Occupational Dermatitis & It’s Impact on Your Career

Contact Dermatitis Healthcare Workers
LLB (Hons) & LPC Stacy Pimlott
Written by: Hayley McBride Legally reviewed by: LLB (Hons) & LPC Stacy Pimlott Updated: In: Industrial Disease

What Is Occupational Dermatitis?

Occupational Dermatitis is a skin disorder caused by coming into contact with certain chemical products in the workplace.

Occupations at Risk

Jobs with the highest rates of occupational dermatitis are florists, beauticians, cooks, hairdressers and barbers, and certain manufacturing and health-care related occupations[1]. Cleaners, Printers and construction workers are also at high risk however these are not the only careers that can be affected and it should be noted that occupational dermatitis can occur in just about any career.

Substances That Cause Occupational Dermatitis

There are many products that can cause occupational dermatitis and if you work with any soaps, shampoos, some hair dyes, detergents, certain foods, solvents, oils and greases and/or you do ‘wet work’ you could develop a problem with your skin;

Wet work is classed as activities where you have long lasting or repeated contact with water throughout your working day e.g. repeated hand washing for about 20 times per day.

Again this is not an exhaustive list and in some instances it can be the very thing that has been provided to you to protect you that can cause the dermatitis, for example you may find that the latex gloves you are wearing while using hair dye are the cause of your skin condition or that liquid is getting trapped inside your gloves during the normal course of your duties.

How Can This Affect Your Career?

Developing Occupational Dermatitis can have an affect on your day to day experiences at work;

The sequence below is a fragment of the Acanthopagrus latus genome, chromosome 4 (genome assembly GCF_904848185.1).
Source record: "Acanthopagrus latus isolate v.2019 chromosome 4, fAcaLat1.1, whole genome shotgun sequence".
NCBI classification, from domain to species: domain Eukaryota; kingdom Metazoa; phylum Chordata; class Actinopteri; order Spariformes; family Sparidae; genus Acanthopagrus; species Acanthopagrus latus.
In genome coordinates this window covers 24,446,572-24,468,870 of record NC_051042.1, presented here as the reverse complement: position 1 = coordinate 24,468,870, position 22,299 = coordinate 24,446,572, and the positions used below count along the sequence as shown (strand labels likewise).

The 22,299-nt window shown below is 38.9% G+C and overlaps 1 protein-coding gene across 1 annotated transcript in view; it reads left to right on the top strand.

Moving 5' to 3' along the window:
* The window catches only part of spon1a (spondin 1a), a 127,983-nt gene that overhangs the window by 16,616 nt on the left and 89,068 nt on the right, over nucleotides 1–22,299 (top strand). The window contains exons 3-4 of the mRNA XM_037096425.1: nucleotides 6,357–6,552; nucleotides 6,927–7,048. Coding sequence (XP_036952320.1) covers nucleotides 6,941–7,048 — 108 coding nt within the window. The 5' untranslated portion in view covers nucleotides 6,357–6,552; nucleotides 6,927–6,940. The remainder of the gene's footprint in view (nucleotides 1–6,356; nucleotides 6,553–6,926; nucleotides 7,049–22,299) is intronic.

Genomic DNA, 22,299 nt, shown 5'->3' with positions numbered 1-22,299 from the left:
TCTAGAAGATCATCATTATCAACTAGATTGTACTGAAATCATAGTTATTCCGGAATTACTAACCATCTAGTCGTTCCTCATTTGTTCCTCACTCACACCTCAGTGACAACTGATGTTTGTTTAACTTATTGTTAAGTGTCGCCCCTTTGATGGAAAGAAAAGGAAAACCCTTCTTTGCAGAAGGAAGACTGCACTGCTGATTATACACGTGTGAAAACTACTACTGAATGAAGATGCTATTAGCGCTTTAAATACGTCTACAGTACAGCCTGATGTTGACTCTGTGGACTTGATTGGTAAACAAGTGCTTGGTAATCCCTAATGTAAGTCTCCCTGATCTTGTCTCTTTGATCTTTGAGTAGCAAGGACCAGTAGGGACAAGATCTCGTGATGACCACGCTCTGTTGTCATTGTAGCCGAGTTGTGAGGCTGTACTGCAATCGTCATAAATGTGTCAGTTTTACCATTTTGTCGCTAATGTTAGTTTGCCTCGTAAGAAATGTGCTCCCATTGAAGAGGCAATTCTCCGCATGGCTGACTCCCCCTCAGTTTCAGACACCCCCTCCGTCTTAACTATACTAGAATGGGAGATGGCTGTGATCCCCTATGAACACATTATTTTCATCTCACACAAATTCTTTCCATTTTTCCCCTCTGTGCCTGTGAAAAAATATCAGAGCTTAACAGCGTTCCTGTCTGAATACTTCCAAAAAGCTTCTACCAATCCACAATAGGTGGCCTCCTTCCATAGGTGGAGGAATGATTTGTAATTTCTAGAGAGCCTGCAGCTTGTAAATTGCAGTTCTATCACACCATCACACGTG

• You may find that it strains your relationship with your Employer, Manager and/or co-workers.
  • You may find that it is difficult to do your job effectively if your dermatitis leaves you in pain or discomfort.
  • Your condition may result in you having to take time off work to give your skin a break from the exposure and/or to attend medical appointments.

The above situations can also have long lasting effects on your career as time away from work (particularly if you are beginning your career and you are an Apprentice or Trainee) can mean you miss out on training or gaining further experience. In vocational careers such as beauty and hairdressing it can also have a detrimental effect on building the client base you are reliant on to have a successful business.

In some extreme circumstances you may find that you cannot continue with your chosen career. This is not an easy decision to come to for many and can have an affect on you financially in terms of retraining costs, finding yourself without immediate employment and/or having a reduced income as you may be starting off as a Trainee or Apprentice in a new area. You may have to begin in a probation period again and/or adapt to a new working environment.

What Can Be Done to Protect You & Your Career

Under the Control of Substances Hazardous to Health Regulations 2002 your employer has a duty to consider potential exposure to a hazardous substance by carrying out risk assessments. If the Risk Assessments confirm that exposure could occur then in the first instance they should always consider preventing exposure. What this means for an employee is that if possible you could be moved to a different job role or area of the business.

However if this is not possible then your employer should try to control exposure with the relevant and adequate Personal Protective Equipment for example gloves or gauntlets,  monitor the exposure, provide appropriate health surveillance  and provide appropriate information and training.

It should be noted that you can also do things as an employee to proactively protect yourself and those around you. You can ensure the relevant guidelines are followed such as wearing the correct PPE and following the right procedures regarding the use of relevant substances, equipment or machinery. You can attend and follow relevant training which ensures that you are up to date on recent risk assessments, processes and PPE requirements.

If you believe that you have developed Occupational Dermatitis you should seek medical advice from your GP or Occupational Health team as soon as possible.

If you feel that you are not being protected and/or your employer is not taking the appropriate action (as above) you should raise your concerns with your line manager or Health and Safety Representative and/or review the risk assessments that are in place. You can also raise your concerns with the HSE’s Concerns and Advice Team or your local authority.

Read more on our occupational dermatitis claims page

[1] www.hse.gov.uk/statistics/causdis/

Hear more about the member(s) of our team featured above: